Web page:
gentrification and displacement; purple and blue, in later stages.
(Image: Portland Bureau of Planning and Sustainability.)
As California’s tech boom spills into Portland, there’s a growing fear among housing developers and advocates that the bad parts of the Bay — displaced cultures, closet-sized bedrooms and sprawling commutes for the many who can’t afford to live near work — might be on the way, too.
“We could become San Francisco,” Portland Housing Bureau program coordinator Kim McCarty said Friday at a conference organized by Housing Land Advocates about the role of transportation in affordable housing.
It’d be a shift that, if mismanaged, could pull the Portland neighborhoods that are relatively bike-friendly out of financial reach for much of the population.
On one wall was a map of Portland neighborhoods, color-coded by their residents’ vulnerability to being involuntarily forced to move (above).
The cause of the change, speakers seemed to agree, is also the Portland region’s economic strength: since around the turn of the century, more and more people seem to want to live here.
“Lots of people are moving here, which is creating more demand for housing,” explained Matthew Gebhardt of Portland State University’s School of Urban Studies and Planning. “More people moving to the area means more demand at every single price point. … Vacancy rates are very low. There’s not enough units to meet the demand of just the regular housing market, much less the affordable housing market.”
The latest Census figures, Gebhardt said, show that Portland’s nation-leading shortage of rental units continued in 2012.
A new wave of 6,000 new urban apartments starting to arrive on the market, Gebhardt said, are largely being financed by “institutional investors” such as pension and insurance funds who see the potential for long-term payoff as local rents keep climbing.
“The people who rent from us want to live there because they either want to get to work or want to get a date.”
— Eric Cress, Urban Development Partners
New construction may release some pressure from the system and slow the overall rise of rents, Gebhardt said. But in the short term, the buildings aren’t lowering average prices in the city; just the opposite. Because they tend to be higher-priced per square foot than the buildings they replace, the immediate effect is to raise average rents.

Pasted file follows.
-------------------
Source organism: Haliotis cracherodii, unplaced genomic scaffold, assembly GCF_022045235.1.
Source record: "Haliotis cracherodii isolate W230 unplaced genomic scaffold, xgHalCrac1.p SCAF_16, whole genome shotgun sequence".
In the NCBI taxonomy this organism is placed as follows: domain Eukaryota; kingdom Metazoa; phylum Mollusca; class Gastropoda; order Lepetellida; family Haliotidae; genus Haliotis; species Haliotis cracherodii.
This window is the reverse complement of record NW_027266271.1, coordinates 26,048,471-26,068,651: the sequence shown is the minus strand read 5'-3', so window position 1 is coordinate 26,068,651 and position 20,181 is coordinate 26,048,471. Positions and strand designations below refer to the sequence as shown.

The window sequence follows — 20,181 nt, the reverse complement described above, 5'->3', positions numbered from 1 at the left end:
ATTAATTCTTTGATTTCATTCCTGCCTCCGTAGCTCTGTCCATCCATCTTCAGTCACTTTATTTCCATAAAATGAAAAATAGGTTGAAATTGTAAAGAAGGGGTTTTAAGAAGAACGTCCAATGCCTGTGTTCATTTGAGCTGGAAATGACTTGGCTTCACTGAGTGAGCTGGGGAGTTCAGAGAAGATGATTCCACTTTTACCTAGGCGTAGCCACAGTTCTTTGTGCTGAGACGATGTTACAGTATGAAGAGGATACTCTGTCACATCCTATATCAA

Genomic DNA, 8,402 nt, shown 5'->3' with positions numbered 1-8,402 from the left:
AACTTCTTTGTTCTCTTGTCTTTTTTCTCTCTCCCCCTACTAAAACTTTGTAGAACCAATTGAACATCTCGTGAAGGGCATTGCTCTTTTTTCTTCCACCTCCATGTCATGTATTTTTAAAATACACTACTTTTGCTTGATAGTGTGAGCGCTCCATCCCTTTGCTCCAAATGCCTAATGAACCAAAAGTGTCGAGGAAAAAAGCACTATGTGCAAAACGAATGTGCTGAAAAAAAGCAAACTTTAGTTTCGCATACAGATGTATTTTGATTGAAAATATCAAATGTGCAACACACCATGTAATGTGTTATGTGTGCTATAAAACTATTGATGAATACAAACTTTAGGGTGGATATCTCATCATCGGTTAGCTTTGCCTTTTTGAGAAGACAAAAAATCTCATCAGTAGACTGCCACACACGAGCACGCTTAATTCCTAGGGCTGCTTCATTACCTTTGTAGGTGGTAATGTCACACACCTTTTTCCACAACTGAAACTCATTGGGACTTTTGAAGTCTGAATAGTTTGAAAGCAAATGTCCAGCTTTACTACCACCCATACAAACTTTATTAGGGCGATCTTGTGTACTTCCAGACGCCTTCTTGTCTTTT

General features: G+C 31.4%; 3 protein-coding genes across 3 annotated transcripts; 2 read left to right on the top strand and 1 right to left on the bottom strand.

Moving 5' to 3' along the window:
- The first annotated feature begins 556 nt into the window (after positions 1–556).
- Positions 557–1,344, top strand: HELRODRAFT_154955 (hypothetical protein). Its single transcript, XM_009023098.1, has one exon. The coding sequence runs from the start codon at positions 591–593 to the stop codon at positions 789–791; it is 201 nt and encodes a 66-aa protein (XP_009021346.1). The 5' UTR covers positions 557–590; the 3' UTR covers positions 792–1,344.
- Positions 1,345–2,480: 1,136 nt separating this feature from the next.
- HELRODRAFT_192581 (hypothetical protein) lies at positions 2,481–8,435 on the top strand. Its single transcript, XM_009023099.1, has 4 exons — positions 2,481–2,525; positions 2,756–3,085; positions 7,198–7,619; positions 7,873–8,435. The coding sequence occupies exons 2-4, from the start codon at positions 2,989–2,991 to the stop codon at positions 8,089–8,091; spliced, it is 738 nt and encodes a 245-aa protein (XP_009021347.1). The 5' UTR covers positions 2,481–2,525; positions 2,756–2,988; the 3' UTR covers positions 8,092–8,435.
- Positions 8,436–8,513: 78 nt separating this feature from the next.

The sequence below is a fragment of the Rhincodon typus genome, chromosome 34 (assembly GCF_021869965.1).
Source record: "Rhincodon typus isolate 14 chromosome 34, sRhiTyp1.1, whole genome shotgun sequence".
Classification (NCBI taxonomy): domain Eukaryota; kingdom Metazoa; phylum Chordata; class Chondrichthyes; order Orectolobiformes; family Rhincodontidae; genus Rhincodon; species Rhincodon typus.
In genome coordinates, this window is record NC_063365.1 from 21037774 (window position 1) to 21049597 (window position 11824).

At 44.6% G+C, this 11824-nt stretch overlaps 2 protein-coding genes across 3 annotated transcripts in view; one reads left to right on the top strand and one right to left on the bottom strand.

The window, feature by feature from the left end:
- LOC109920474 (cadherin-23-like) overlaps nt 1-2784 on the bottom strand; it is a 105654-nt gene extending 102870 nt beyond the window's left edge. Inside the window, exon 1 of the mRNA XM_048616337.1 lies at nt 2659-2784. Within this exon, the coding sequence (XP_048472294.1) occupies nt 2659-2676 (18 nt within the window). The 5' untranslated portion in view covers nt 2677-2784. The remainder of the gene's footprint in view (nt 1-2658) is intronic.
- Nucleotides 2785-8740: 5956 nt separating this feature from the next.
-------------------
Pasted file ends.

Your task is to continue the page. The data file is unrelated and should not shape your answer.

“The development community is responding to the pressure for market-rate units, but not for affordable units,” he said.
Eric Cress of Urban Development Partners, a local company that specializes in building and managing upscale low-car apartment buildings on the east side, didn’t disagree. Central-city rentals are attractive, he said, and people are willing to pay for them.
“The people who rent from us want to live there because they either want to get to work or want to get a date,” he said.
Few speakers at Friday’s event seemed confident of any particular solution to the rising price of Portland life.
One conference attendee, Community Alliance of Tenants Deputy Director Justin Buri, said the logical response to a surge of developer investment would be to redirect some of that wealth toward constructing housing that would be required to be offered below the market price.
“In general, the in-migration is a benefit, because it gives us resources,” Buri said.
Buri said he hopes that CAT, a tenants’ advocacy nonprofit, might be able to form an alliance with some developers: If developers throw political support behind policies such as inclusionary zoning, then his organization or others could mobilize their supporters to attend public hearings and rebut “not-in-my-backyard” opposition from nearby homeowners.
“Housing and transportation are two that are really tightly related,” Buri said. “It’s good to see more attention being paid in the area to the way the two work together.”